Divorce Attorney Scott J. Stadler

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You and your spouse each have a responsibility to support your children in accordance with their needs and your financial abilities. Child support may be by direct payment, such as cash or check, or by indirect benefits, such as mortgages payments and insurance.

Ordinarily the obligation to support a child ends when that child reaches eighteen, marries, or becomes financially independent. However, child support may continue beyond the child’s eighteenth birthday. If the child is still in high school after turning eighteen and has a reasonable likelihood of graduating before age nineteen, than child support continues until the child graduates, but child support does not continue beyond the child’s nineteenth birthday. In addition to basic child support, the parents have an obligation to pay for daycare expenses and medical expenses of the child.

When a parent who is ordered to pay child support fails to pay, the parent who should have received the child support may not deny timesharing to the non-paying parent. Florida Statute 61.13(4)(a). This means that the right to spend time with a child is not contingent upon payment of child support. Many people refuse to comply with a timesharing schedule because the other spouse has not paid child support. There is no legal basis to do this. Denying timesharing to a non-paying parent will likely hurt your case in court. It is no defense to the denial of timesharing that you did not receive your child support. The reason is that the relationship between the child and the non-paying parent is greater than the support obligation. Our legislature and the courts are highly sensitive to the detriment to a child for interfering with the child relationship with the non-paying parent.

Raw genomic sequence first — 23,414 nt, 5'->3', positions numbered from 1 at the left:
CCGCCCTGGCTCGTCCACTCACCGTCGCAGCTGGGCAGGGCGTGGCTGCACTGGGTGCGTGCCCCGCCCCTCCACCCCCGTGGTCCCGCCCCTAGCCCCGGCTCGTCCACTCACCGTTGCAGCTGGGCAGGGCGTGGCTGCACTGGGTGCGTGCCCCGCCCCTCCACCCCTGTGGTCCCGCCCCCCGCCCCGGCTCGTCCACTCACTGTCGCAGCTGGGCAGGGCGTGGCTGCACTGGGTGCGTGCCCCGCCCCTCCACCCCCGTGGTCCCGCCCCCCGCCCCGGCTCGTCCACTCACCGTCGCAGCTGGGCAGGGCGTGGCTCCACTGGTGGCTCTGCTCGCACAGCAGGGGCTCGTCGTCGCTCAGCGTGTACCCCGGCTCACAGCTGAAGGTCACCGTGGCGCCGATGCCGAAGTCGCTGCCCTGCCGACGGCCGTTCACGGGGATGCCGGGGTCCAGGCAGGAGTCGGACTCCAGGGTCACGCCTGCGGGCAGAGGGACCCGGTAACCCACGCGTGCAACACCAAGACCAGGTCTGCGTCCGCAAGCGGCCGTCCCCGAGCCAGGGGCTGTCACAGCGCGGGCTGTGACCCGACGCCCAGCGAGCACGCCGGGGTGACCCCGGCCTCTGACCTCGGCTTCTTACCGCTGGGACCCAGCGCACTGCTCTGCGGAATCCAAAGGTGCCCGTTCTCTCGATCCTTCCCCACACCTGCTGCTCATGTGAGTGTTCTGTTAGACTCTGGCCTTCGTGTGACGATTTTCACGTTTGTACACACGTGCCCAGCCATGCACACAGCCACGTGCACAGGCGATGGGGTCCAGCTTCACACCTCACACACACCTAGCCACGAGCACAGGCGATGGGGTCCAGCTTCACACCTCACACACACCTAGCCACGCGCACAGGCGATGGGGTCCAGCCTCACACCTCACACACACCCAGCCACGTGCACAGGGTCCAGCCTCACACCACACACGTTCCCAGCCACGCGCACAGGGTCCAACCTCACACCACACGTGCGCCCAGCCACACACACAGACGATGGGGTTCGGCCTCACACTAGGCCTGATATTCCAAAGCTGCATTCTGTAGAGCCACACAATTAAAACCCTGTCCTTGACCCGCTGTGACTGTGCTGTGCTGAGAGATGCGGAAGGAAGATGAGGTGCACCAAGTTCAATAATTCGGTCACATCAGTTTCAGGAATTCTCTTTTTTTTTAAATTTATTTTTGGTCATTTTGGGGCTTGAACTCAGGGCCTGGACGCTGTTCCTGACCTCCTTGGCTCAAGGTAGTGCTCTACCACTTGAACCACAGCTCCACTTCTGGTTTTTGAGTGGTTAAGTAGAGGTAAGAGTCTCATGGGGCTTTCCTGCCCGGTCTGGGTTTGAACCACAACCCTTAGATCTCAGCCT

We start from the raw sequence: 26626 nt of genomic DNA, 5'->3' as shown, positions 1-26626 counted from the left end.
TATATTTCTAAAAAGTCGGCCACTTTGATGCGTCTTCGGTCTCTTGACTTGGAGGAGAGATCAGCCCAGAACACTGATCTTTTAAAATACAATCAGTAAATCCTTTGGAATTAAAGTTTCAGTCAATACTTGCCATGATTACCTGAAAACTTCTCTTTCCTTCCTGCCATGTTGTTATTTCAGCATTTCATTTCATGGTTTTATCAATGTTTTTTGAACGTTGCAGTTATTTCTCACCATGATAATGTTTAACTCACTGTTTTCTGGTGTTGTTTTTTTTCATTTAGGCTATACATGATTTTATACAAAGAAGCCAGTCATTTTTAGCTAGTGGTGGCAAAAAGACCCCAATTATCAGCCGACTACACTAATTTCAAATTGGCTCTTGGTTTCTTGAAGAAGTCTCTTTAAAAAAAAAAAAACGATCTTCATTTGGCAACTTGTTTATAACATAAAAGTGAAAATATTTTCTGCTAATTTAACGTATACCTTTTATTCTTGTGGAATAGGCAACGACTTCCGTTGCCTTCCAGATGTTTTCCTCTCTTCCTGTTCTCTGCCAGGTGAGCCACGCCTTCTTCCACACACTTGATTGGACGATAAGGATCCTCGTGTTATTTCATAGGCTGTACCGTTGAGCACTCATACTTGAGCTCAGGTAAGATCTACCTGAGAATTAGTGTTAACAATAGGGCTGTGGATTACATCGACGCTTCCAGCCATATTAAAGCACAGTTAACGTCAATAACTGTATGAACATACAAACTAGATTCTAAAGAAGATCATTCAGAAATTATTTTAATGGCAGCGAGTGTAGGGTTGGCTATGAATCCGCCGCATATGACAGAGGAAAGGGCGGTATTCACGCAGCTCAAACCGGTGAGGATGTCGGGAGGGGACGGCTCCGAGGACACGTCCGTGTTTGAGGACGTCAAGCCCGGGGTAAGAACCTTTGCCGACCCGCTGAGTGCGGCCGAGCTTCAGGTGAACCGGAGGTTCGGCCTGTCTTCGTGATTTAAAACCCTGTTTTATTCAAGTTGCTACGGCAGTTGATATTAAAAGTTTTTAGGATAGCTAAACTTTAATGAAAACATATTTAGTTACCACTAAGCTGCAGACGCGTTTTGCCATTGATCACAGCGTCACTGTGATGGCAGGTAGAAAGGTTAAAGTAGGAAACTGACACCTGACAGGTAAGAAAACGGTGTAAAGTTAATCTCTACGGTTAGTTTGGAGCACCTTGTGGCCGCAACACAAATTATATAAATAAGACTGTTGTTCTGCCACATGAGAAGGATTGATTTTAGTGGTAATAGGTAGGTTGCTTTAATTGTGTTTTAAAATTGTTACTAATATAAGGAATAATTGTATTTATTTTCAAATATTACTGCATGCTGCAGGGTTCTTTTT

The term “income” is defined under Florida Statute 61.046(8) as any form of payment to an individual, regardless of source, including, but not limited to: wages, salary, commissions and bonuses, compensation as an independent contractor, worker’s compensation, disability benefits, annuity and retirement benefits, pensions, dividends, interest, royalties, trusts, and any other payments, made by any person, private entity, federal or state government, or any unit of local government. United States Department of Veterans Affairs disability benefits and reemployment assistance or unemployment compensation, as defined in chapter 443, are excluded from this definition of income except for purposes of establishing an amount of support.

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